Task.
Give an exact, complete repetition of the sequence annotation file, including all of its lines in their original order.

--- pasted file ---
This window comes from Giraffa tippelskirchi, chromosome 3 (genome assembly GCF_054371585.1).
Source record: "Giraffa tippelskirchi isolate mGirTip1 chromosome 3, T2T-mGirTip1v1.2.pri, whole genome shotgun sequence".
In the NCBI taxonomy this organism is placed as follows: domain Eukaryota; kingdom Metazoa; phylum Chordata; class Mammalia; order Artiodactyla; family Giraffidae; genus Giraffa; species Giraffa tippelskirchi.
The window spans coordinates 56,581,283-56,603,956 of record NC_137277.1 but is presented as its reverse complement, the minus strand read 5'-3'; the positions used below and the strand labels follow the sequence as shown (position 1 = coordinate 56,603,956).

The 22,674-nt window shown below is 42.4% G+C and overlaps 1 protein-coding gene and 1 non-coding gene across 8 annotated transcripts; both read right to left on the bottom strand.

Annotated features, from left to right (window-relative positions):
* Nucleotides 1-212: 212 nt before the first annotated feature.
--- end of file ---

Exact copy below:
This window comes from Giraffa tippelskirchi, chromosome 3 (genome assembly GCF_054371585.1).
Source record: "Giraffa tippelskirchi isolate mGirTip1 chromosome 3, T2T-mGirTip1v1.2.pri, whole genome shotgun sequence".
In the NCBI taxonomy this organism is placed as follows: domain Eukaryota; kingdom Metazoa; phylum Chordata; class Mammalia; order Artiodactyla; family Giraffidae; genus Giraffa; species Giraffa tippelskirchi.
The window spans coordinates 56,581,283-56,603,956 of record NC_137277.1 but is presented as its reverse complement, the minus strand read 5'-3'; the positions used below and the strand labels follow the sequence as shown (position 1 = coordinate 56,603,956).

The 22,674-nt window shown below is 42.4% G+C and overlaps 1 protein-coding gene and 1 non-coding gene across 8 annotated transcripts; both read right to left on the bottom strand.

Annotated features, from left to right (window-relative positions):
* Nucleotides 1-212: 212 nt before the first annotated feature.